DOD identifies four airmen killed in Djibouti crash

By JOHN VANDIVER | STARS AND STRIPES Published: February 20, 2012

STUTTGART, Germany — The Defense Department on Monday identified four Florida-based U.S. airmen who died Saturday when their military aircraft crashed near Camp Lemonnier, Djibouti, home to the United States' only major military base in Africa.

The crash, the cause of which is under investigation, occurred about six miles from Djibouti International Airport, according to U.S. Africa Command. All four U.S. military personnel on board the U-28 aircraft were killed, AFRICOM reported.

“U.S. military personnel were dispatched to the scene to provide immediate response assistance and secure the crash site,” an AFRICOM news release stated. A safety board investigation has been initiated to determine the exact cause of the incident, the command said.

The airmen were part of a special operations team drawn from units based in Hurlburt Field, Fla.

The Defense Department identified those killed as:

  • Capt. Ryan P. Hall, 30, of Colorado Springs, Colo., assigned to the 319th Special Operations Squadron.
  • Capt. Nicholas S. Whitlock, 29, of Newnan, Ga., assigned to the 34th Special Operations Squadron.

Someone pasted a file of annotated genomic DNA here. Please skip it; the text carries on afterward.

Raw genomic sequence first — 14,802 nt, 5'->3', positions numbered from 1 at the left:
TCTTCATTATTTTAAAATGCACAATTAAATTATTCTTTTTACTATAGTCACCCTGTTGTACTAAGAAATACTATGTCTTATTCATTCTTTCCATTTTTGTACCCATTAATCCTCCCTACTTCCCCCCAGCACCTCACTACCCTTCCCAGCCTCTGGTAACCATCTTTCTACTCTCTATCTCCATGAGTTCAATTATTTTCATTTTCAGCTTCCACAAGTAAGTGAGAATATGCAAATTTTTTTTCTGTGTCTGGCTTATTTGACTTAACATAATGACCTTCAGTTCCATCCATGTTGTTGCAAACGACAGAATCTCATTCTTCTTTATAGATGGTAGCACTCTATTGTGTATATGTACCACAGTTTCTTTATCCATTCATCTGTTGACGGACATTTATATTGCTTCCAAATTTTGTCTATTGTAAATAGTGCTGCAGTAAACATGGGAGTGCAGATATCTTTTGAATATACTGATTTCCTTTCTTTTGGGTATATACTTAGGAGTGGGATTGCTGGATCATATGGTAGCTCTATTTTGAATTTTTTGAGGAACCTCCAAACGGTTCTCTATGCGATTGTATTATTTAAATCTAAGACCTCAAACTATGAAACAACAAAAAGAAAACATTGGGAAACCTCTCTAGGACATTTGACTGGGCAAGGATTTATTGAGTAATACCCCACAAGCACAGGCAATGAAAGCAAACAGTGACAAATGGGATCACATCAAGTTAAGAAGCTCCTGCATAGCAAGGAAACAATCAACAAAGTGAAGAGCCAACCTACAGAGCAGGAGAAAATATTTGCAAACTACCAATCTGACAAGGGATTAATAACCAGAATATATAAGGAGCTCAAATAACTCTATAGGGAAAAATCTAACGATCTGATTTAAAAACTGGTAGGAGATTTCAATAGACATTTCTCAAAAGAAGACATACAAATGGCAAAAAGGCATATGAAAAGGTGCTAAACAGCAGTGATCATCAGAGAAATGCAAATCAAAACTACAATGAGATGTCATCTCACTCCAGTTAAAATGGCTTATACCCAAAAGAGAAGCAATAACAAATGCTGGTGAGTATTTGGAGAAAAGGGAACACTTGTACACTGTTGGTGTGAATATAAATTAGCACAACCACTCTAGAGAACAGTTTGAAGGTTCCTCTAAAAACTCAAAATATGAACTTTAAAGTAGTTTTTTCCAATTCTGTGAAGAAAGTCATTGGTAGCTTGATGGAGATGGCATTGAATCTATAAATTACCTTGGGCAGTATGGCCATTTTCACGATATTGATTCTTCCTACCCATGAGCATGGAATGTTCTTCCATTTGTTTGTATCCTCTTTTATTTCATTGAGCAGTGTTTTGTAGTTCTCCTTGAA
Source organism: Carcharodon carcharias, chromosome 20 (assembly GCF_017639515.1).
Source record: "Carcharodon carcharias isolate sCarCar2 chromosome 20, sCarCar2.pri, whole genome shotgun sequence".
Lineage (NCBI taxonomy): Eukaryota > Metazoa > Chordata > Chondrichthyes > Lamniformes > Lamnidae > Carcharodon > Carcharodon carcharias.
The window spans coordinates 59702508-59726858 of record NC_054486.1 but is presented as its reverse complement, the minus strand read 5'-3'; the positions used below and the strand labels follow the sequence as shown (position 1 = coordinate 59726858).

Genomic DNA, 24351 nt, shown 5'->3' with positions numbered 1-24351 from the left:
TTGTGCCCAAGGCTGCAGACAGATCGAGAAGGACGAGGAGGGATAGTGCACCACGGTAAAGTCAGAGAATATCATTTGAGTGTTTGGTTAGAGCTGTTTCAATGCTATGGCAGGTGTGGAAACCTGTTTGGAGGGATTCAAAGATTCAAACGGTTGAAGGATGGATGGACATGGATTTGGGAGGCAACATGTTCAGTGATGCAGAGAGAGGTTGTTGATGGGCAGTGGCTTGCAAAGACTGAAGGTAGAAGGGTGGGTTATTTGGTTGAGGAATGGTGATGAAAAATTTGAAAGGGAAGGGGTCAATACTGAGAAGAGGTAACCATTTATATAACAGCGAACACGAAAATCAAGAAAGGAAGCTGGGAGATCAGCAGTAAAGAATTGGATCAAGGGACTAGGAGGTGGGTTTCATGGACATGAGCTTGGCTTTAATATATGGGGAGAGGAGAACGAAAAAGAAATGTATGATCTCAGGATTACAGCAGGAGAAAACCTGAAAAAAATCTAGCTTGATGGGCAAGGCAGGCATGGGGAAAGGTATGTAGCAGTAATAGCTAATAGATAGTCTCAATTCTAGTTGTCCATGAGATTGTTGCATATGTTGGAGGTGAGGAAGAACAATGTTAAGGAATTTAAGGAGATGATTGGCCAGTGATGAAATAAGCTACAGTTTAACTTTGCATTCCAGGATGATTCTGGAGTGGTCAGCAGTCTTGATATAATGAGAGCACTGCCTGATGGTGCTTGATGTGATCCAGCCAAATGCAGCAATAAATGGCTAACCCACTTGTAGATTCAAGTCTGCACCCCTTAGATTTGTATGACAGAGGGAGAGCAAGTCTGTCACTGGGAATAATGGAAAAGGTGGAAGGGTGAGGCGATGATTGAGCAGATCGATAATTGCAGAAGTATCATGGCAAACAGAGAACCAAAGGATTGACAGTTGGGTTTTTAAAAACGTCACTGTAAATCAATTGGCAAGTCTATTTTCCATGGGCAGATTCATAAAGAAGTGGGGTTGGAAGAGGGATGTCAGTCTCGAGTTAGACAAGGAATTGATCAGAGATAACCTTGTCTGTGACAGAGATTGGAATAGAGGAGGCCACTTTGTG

• 1st Lt. Justin J. Wilkens, 26, of Bend, Ore., was assigned to the 34th Special Operations Squadron.
  • Senior Airman Julian S. Scholten, 26, of Upper Marlboro, Md., assigned to the 25th Intelligence Squadron.

The airmen were traveling in an aircraft that specializes in providing support to special operations forces, according to Globlasecurity.org, a clearing house for information on military matters. The aircraft can operate from short, unimproved runway surfaces and land on dirt and grass strips, the website states.

Camp Lemonnier in Djibouti serves as home to the headquarters of Combined Joint Task Force-Horn of Africa, a mission focused on bolstering security and stability in east Africa. The military camp also is strategically positioned near Somalia, where U.S. special operations forces have been known to operate in the past.



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